True fear of the Lord causes believers to place their faith and trust in him alone for salvation. For example, after the Israelites crossed through the Red Sea on dry ground and saw how God destroyed the Egyptian army who came after them, they “feared the Lord and put their trust in him” (see Ex 14:31, note). The psalm writer encourages all who fear the Lord to “trust in the Lord–he is their help and shield” (Ps 115:11). In other words, fearing God produces confidence, hope and trust in him, which are necessary when we are looking to God for mercy, forgiveness (Lk 1:50; cf. Ps 103:11; 130:4) and spiritual salvation (Ps 85:9).


Finally, to fear God involves recognizing that he is angry about sin and has the power to punish those who stand arrogantly against him and break his laws (cf. Ps 76:7-8). When Adam and Eve sinned in the Garden of Eden, they were afraid and tried to hide from God’s presence (Ge 3:8-10). Moses experienced this aspect of the fear of God when he spent forty days and nights praying for the sinful Israelites: “I feared the anger and wrath of the Lord, for he was angry enough with you to destroy you” (Dt 9:19). In the NT, the author of the letter to the Hebrews acknowledges God’s coming vengeance and judgment, and then writes: “It is a dreadful thing to fall into the hands of the living God” (Heb 10:31).


The reasons for fearing God are found in the meaning of the “fear of the Lord,” as described above.

  • We should fear him because of his matchless power as the Creator of all things and all people (Ps 33:6-9; 96:4-5; Jnh 1:9).
  • In addition, the amazing power that he continues to exercise over his creation–including humankind–is cause for fearing God (Ex 20:18-20; Ecc 3:14; Jnh 1:11-16; Mk 4:39-41).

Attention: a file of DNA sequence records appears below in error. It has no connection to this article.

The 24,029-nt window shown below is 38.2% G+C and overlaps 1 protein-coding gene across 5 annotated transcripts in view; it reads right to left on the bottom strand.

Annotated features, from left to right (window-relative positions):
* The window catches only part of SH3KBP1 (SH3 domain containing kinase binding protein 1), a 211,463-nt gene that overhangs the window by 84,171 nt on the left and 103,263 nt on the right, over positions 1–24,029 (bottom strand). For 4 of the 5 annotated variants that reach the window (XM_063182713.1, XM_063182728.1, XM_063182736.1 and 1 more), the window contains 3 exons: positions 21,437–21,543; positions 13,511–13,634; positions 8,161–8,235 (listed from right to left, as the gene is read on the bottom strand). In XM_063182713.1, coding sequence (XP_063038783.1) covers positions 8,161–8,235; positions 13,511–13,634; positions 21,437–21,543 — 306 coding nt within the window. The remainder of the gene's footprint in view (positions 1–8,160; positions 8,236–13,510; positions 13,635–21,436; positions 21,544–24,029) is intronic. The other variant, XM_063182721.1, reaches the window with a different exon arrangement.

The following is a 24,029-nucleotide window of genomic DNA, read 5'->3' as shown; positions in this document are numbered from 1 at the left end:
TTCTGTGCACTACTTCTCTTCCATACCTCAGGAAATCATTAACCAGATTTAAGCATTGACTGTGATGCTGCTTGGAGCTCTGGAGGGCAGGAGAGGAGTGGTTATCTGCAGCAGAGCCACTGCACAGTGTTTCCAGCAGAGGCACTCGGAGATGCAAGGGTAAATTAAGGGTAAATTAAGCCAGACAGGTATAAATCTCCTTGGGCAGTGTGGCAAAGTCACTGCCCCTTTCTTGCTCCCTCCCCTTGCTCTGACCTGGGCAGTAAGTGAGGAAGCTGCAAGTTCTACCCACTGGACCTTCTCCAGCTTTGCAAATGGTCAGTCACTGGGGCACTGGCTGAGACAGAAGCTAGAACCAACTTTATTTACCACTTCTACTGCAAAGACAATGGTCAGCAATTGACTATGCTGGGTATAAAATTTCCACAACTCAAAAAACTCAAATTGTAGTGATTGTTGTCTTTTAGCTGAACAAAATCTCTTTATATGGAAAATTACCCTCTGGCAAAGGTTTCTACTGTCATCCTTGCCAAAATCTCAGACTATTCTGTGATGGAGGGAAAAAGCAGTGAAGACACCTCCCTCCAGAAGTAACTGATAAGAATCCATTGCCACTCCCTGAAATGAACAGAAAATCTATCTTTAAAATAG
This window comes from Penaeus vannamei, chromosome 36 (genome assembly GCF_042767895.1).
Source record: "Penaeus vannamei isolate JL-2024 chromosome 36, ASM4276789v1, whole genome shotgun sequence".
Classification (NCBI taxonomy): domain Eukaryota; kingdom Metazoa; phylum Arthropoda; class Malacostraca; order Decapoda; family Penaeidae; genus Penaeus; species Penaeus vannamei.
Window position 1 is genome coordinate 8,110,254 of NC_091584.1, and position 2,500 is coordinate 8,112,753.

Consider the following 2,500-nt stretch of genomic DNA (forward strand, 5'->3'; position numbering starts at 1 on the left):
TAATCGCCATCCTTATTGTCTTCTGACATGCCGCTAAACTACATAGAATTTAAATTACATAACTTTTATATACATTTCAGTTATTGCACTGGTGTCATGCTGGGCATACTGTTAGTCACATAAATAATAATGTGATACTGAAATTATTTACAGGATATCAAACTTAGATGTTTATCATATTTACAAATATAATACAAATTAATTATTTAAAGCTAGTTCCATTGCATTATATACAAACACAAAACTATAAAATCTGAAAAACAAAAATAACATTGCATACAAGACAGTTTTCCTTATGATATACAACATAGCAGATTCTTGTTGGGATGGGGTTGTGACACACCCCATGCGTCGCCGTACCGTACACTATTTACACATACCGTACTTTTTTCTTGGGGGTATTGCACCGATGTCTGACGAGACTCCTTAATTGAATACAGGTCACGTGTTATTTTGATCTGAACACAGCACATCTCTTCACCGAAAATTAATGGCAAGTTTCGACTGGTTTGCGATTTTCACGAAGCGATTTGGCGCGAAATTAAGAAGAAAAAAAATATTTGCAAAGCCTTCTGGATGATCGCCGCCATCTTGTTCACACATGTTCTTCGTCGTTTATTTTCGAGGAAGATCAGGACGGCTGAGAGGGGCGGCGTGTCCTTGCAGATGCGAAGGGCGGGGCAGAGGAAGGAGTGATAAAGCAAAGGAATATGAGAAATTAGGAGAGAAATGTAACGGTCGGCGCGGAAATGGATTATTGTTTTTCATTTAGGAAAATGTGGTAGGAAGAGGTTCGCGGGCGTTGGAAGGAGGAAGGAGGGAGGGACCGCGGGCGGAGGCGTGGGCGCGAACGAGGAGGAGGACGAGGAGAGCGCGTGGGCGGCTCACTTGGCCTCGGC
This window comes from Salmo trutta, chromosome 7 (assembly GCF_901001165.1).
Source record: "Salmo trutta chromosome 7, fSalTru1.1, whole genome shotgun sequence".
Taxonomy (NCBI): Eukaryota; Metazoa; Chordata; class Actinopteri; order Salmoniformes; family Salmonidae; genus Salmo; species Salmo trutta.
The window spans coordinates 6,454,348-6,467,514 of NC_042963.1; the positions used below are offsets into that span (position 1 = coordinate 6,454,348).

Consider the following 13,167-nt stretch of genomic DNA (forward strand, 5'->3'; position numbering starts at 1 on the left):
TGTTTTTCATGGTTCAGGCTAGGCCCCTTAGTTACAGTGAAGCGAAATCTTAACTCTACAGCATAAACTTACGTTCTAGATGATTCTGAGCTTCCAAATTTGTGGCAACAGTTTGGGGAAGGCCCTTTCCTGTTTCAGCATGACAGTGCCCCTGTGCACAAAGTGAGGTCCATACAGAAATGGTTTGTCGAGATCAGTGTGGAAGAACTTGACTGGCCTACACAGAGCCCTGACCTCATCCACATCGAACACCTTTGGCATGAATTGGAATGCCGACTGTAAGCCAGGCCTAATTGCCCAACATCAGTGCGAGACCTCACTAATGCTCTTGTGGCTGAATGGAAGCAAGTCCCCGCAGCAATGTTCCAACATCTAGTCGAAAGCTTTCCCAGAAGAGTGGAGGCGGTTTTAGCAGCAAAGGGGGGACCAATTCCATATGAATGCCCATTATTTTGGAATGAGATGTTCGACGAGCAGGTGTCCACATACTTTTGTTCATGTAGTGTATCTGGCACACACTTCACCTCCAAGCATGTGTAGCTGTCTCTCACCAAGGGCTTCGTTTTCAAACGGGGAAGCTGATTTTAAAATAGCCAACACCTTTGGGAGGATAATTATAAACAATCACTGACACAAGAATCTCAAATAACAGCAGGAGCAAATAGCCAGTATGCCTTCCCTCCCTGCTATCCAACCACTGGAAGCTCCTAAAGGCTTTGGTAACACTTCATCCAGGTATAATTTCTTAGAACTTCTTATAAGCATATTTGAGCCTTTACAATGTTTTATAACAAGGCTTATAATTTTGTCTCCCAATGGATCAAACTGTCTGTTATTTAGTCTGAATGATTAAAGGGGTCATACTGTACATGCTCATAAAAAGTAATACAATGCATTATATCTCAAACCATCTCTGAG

• When we truly realize God’s holiness (i.e., his purity, perfection and separation from evil), the normal response of the human spirit is to fear him (Rev 15:4).
  • Anyone who sees or experiences a manifestation (i.e., a visible or physical sign or demonstration) of God’s glory cannot help but become afraid (Mt 17:1-8).
  • The continual blessings we receive from God, especially the forgiveness of our sins (Ps 130:4), should lead us to fear and love him (1Sa 12:24; Ps 34:9; 67:7).
  • Above all, the fact that the Lord is a God of justice who will judge the entire human race should be reason enough to produce a godly fear (Dt 17:12-13; Isa 59:18-19; Mal 3:5; Heb 10:26-31). It is a sobering and absolute truth that God is constantly aware of our actions and motives, both good and bad, and that we will be held accountable for those actions, both now and on the day of our personal judgment.

How will fearing God affect our lives? The fear of the Lord is far more than a Biblical teaching, principle or idea. It is relevant to our daily lives in many ways. Here are 6 to get started:


First, if we truly fear the Lord, we will obey his commands, live according to his Word and say “No” to sin. One reason why God inspired fear in the Israelites at Mount Sinai was so that they might learn to avoid and reject sin and to obey his law (Ex 20:20). In his final address to the Israelites, Moses repeatedly connected fearing God to serving and obeying him (e.g., Dt 5:29; 6:2, 24; 8:6; 10:12; 13:4; 17:19; 31:12).

According to the psalm writer, fearing God is equal to delighting in his commands (Ps 112:1) and following the principles of his law (Ps 119:63).